Omar Sosa Residency at SFJAZZ

Harry S. Pariser By

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Omar Sosa Residency
Spring Season
San Francisco, CA
April 21-23, 2017

"You don't really listen to an Omar Sosa concert so much as experience it. The Cuban-born pianist's overall demeanor exudes a sense of calm and deep reflection, while a spiritual connection to music and his ancestors comes through in his piano playing." —NPR Music

At the commencement of each evening of his four-night residency at SFJAZZ, Omar Sosa, clad entirely in his trademark white, gown-like attire with flat-topped white cap, entered the stage holding a lighted white candle which he placed on his piano. Then, with his left hand, he serenely fingered his Yamaha Motif XF8 while playing a Yamaha CFX Concert Grand piano with his right. A Fender Rhodes was under the Motif, while an 88A Micro Korg was mounted in the center, as was a GoPro video camera.

Sosa is no stranger to San Francisco, where SFJAZZ has its concert hall. A native of Camaguey, Cuba, Sosa first arrived in the city in 1995 and put up roots before moving to Barcelona, Spain in 1999. The first two evenings featured his Bay Area collaborator John Santos, as well as a guest appearance on the second evening by trombonist and recording engineer Jeff Cressman. Santos, in addition to being a bandleader (Orquesta Batachanga, Machete Ensemble, John Santos Quartet), is also a music educator and board member at SFJAZZ.

Appropriately, given his espousal of the Afro-Cuban and Afro-Puerto Rican religion Santería, Sosa began with an invocation to Elegua, the Orisha of the roads and crossroads, whose spirit must be invoked at the commencement of a ceremony or ritual. As Santos intoned in Yoruba and Congo, Sosa clapped his hands. Mozambique native Childo Tomas entered with a twirling tube and then thumbed a pickup-equipped kalimba (mbira, thumb piano), which he held sideways as he played.

The two other members of Quarteto AfroCubano, drummer Ernesto Simpson and saxophonist/flautist Leandro Saint-Hill, then entered and took their places; the beat swerved towards funk, with Sosa standing and taking a bow at the end. As the keyboardist's "Mi Conga" commenced, Sosa chanted, while Simpson turned to mallets and then sticks before Saint-Hill pierced the mix with some lovely flute playing. The band's chants of "cha cha cha," with its dynamic rhythms, drove two women out of their seats situated directly above and to the rear of the ensemble, dancing in tandem. Saint-Hill then turned back to his flute. The audience joined in, clapping hands.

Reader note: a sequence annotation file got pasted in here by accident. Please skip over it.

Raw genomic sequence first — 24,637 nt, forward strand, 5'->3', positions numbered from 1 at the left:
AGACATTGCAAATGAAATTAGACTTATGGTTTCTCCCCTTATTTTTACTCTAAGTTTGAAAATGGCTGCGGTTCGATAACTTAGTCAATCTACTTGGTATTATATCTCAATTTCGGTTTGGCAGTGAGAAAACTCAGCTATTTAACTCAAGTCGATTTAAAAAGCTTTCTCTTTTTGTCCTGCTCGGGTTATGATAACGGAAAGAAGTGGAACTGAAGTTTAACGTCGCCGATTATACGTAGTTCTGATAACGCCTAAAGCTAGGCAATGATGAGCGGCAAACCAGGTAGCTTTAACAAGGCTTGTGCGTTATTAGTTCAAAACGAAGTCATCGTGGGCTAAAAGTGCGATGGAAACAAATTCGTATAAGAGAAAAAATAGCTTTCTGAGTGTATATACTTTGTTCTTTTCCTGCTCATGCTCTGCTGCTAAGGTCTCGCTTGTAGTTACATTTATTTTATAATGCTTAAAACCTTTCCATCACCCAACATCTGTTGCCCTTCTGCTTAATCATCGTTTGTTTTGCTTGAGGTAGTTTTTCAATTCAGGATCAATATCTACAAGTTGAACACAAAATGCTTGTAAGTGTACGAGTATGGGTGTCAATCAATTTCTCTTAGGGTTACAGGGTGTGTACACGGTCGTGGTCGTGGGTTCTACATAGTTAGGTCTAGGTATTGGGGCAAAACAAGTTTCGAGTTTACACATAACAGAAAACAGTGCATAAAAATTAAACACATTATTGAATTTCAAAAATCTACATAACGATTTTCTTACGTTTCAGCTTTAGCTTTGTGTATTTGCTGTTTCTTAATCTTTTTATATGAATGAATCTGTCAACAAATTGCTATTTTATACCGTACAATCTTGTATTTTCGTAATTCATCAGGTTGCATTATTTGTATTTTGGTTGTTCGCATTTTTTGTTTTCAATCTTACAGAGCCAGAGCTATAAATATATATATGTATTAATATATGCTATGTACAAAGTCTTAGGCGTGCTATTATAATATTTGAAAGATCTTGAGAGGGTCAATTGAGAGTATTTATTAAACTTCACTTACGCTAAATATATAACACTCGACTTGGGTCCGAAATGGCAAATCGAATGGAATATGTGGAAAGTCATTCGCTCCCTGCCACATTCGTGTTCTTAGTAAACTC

Next up was Sosa's atmospheric "Iyawo," which featured Saint-Hill on evocative soprano saxophone. Santos moved forward on the stage with an intriguing shaman-like staff which produced shimmers of sound, empowered by its attached cymbals. The collaboration went on in a similar vein, through "My Three Notes," "A Love Lost," "Sad Meeting" and, finally, "Old Afro a Baba," before a standing ovation brought Santos and Simpson back for a duet on "Muevete en D."

The next night saw Sosa again bring his white candle, place it on the piano and stand to and play his synthesizer and piano. It was the beginning of a night with the very special JOG Trio. The group features German trumpeter (and rapper) Joo Kraus and well-known percussionist Mino Cinelu. Whereas Kraus played on Sosa's commissioned CD Eggun (Ota Records, 2012) (a tribute to Miles Davis' classic 1959 Columbia album A Kind of Blue), the Martinique-born Cinelu has played with both Davis and Weather Report, as well as Pat Metheny, Christian McBride, Geri Allen, Sting, World Trio, Kenny Barron and many others.

In addition to percussion classics, such as mounted African djembe, Cinelu held forth on a Zildjan Constantinople cymbal (an instrument renowned for its purity of tone), the Roland SPD-SX (a mounted sampling pad), and a Roland HPD-20 (a digital hand percussion instrument)—both of which he employed to prodigious effect.

The evening featured two sets. The first offered sublime tonal flavors which brought the members' Miles Davis connections to mind. Cinelu soloed on triangle and held the djembe; Sosa reached inside his piano to whisk the strings; and Kraus added effects to his trumpet. Cinelu paid tribute in a chant-song to the "spirit of the drum," sitting atop his cajón and riffing with Sosa. The vibrant mix came to a frothy climax, with Sosa and the other musicians shaking hands.


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